This week marked an important moment for Levee Ready Columbia and the Drainage Districts. On Wednesday, we celebrated the official launch of the US Army Corps of Engineers New Start Feasibility Study with a signing ceremony at Fairview City Hall. During the ceremony, Colonel Aaron Dorf, Commander of the Portland District of Army Corps, and Reed Wagner, Executive Director of Multnomah County Drainage District, signed a Federal Cost-Share Agreement – the official document that signifies our partnership with the Corps and commits up to $3 million in federal funding and staff expertise to investigate solutions to modernize our levee system. The study will identify projects to make our levee system more resilient, reliable, and compliant with 21st century levee safety standards.
This New Start Feasibility Study is unique in that we, the “local sponsors,” are not required to pay half of the $3 million. Instead, the study has been one-hundred percent funded by Congress under the Army Corps’ Fiscal Year 2019 Storm Supplemental, funds made available to the Corps specifically to work on flood and storm damage reduction projects – e.g., flood safety projects in communities vulnerable to flooding.
To be clear, all of the funding made available by Congress will go directly to the Army Corps for use on this three-year study, which will build on all of the investigative work we have already done to identify the deficiencies in our local levee system. The Corps brings a deep bench of experienced interdisciplinary water resource professionals, including geotechnical engineers, hydrologists, water resource engineers, environmental and permitting specialists, economists and other supporting staff. The Levee Ready Columbia partnership and the Drainage Districts will contribute staff time to the study and conduct outreach to help assure the projects meet the needs of our community. The Corps, with our support, will develop alternative solutions for addressing problem areas in the system, and will, ultimately, recommend and design specific solutions to reduce the risk of flooding.
Once recommendations are fully developed – and if a federal interest in reinvesting in the system is established – the Corps will deliver a final report to Congress, requesting funds to construct the projects. If funds are allocated, they will require a local match or “cost-share,” but the federal government will contribute a significant portion to the projects they choose to fund. This is an exciting opportunity to have federal help in repairing and modernizing our levee system. Without this opportunity, we would have to identify ways to fund all the necessary repairs and improvements here in Oregon.
Since 2012, Corps feasibility studies have been guided by what they call their “3x3x3 rule,” which basically says that all feasibility reports must be done in three years, cannot cost more than $3 million, and must involve all three levels of Corps review – district, division, and headquarters – throughout the process. This will help keep the study moving forward and ensure there aren’t any delays when it comes time to deliver the recommendations – and financial request – to Congress.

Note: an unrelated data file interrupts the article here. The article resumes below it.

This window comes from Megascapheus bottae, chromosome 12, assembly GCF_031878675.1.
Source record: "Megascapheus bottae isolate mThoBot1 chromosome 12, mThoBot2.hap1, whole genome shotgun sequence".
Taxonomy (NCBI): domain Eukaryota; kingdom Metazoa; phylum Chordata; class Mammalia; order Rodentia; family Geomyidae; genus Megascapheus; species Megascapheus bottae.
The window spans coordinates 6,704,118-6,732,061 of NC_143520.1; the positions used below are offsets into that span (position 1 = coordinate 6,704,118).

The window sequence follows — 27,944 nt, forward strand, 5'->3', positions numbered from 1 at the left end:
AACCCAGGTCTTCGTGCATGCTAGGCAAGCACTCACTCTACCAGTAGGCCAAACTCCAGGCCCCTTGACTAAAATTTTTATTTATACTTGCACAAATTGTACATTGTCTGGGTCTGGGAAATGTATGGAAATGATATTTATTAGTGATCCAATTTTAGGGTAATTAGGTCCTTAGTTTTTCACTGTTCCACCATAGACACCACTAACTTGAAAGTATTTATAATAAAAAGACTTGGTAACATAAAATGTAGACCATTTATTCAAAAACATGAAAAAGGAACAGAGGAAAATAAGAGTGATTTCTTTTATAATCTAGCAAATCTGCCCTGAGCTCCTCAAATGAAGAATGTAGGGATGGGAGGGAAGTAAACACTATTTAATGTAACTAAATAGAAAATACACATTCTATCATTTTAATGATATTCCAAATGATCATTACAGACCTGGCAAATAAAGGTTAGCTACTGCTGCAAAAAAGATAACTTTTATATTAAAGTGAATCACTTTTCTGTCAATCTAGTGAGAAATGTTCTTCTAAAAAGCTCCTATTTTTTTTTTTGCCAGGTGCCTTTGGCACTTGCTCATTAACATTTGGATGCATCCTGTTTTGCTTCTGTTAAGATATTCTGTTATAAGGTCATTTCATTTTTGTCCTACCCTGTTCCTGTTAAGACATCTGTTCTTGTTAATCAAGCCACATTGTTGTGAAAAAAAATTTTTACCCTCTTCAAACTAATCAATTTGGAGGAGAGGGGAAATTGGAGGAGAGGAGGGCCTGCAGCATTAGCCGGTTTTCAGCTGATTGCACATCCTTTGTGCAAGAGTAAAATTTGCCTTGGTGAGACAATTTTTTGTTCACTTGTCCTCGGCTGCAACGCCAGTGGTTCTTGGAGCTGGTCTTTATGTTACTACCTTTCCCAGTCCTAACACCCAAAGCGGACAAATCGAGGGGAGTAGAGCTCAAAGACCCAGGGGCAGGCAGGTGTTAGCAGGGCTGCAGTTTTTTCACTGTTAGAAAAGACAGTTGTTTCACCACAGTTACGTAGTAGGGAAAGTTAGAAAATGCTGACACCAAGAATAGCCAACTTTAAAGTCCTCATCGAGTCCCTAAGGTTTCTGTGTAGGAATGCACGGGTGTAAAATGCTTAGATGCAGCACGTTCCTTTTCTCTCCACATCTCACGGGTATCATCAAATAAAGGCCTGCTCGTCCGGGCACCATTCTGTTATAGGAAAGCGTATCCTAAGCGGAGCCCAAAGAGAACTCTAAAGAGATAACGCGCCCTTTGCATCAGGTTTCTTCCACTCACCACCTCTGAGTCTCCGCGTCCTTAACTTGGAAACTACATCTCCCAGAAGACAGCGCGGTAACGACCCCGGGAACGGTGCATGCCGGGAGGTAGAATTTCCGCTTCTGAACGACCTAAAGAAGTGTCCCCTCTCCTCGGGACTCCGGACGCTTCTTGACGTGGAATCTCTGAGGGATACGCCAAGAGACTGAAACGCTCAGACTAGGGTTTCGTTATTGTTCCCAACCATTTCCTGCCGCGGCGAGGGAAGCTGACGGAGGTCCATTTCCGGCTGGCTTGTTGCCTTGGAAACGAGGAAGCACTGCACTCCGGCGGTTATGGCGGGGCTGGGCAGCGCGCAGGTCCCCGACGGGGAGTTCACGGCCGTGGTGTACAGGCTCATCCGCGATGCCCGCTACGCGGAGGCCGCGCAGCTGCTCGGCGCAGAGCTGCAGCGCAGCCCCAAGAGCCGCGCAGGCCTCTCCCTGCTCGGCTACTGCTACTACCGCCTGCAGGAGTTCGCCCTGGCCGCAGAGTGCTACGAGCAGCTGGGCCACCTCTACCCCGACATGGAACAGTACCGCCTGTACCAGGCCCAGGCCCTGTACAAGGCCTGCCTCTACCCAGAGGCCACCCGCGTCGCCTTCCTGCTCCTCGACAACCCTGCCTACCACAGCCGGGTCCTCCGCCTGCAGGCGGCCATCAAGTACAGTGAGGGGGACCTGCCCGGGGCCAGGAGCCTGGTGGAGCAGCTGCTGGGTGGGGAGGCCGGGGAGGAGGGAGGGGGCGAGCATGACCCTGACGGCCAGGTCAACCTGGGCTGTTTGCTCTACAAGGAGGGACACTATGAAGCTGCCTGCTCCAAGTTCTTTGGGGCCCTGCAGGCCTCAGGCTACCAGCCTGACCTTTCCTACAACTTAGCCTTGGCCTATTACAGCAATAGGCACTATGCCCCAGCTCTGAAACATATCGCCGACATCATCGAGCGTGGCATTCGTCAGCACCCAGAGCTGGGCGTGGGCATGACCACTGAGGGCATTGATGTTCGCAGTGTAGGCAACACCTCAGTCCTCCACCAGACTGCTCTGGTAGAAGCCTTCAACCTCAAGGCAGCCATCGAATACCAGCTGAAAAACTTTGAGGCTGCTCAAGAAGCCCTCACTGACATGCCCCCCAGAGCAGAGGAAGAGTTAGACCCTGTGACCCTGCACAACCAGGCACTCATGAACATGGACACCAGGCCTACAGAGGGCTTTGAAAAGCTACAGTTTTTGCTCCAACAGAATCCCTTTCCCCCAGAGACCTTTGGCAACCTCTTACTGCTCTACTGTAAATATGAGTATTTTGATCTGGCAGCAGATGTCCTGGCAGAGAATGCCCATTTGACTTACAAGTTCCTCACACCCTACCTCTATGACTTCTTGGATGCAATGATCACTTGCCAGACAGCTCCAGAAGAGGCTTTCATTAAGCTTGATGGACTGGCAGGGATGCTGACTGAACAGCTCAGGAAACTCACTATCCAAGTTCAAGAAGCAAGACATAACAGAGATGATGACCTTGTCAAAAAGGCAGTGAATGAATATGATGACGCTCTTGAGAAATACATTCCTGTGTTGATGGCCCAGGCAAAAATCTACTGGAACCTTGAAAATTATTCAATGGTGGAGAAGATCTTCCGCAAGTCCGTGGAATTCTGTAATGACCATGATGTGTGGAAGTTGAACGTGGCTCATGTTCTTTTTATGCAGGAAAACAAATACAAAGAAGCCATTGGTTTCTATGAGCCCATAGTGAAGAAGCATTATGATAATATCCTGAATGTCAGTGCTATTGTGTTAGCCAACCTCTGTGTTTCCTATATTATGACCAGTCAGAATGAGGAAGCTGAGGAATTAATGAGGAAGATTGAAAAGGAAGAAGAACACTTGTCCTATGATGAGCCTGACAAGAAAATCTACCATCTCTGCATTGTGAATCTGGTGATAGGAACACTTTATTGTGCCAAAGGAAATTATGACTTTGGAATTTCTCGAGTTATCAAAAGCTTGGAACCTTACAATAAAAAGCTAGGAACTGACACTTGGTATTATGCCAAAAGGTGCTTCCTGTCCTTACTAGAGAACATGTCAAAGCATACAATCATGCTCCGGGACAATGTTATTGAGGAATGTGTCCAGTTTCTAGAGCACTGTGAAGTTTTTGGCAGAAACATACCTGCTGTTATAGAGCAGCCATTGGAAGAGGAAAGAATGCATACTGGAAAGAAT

Here’s how the Corps outlines the key decision points and milestones in their feasibility study process:
To translate, the process will involve:
- 3 months of planning to assess problem areas, identify potential solutions, and select the project alternatives to further investigate;
- 9 months of investigation and analysis to tentatively select the recommended solutions for the problem areas;
- 6 months of internal review to vet and decide on the recommended project alternatives to pursue going forward;
- 12 months to design the project plans to bring the recommended solutions to life; and
- 6 months for final review of the recommendations in Washington, DC.
What’s important to know right now is that this will be an iterative process that will involve multiple levels of review at the federal and local levels. We will work closely with the Corps every step of the way to ensure our community has a strong voice at the table and local values are well represented.
As we embark on this process with the Corps, we are also planning on conducting our own local process to develop project alternatives. We still have a lot to learn about the Locally Preferred Alternative (LPA) process and how it can be used to integrate local priorities and contribute to the Corps’ recommendations. We will continue to research and plan for our local process as the scoping phase of the feasibility study happens over the next three months. We look forward to reaching out to you to solicit your direction and we will share information as it becomes available.
In addition to the New Start Feasibility Study, we are also working to develop plans to modernize the century-old governance structure under which the levees and drainage system behind the levees are maintained and funded. This work includes developing several requests to take to the State Legislature during the 2019 session. If you would like to have LRC update your neighborhood association, community group, professional association, or any other gathering of local residents in Multnomah County, please contact our Public Affairs & Communications Manager, Evyn Mitchell. We’re eager to connect with you and hear your feedback.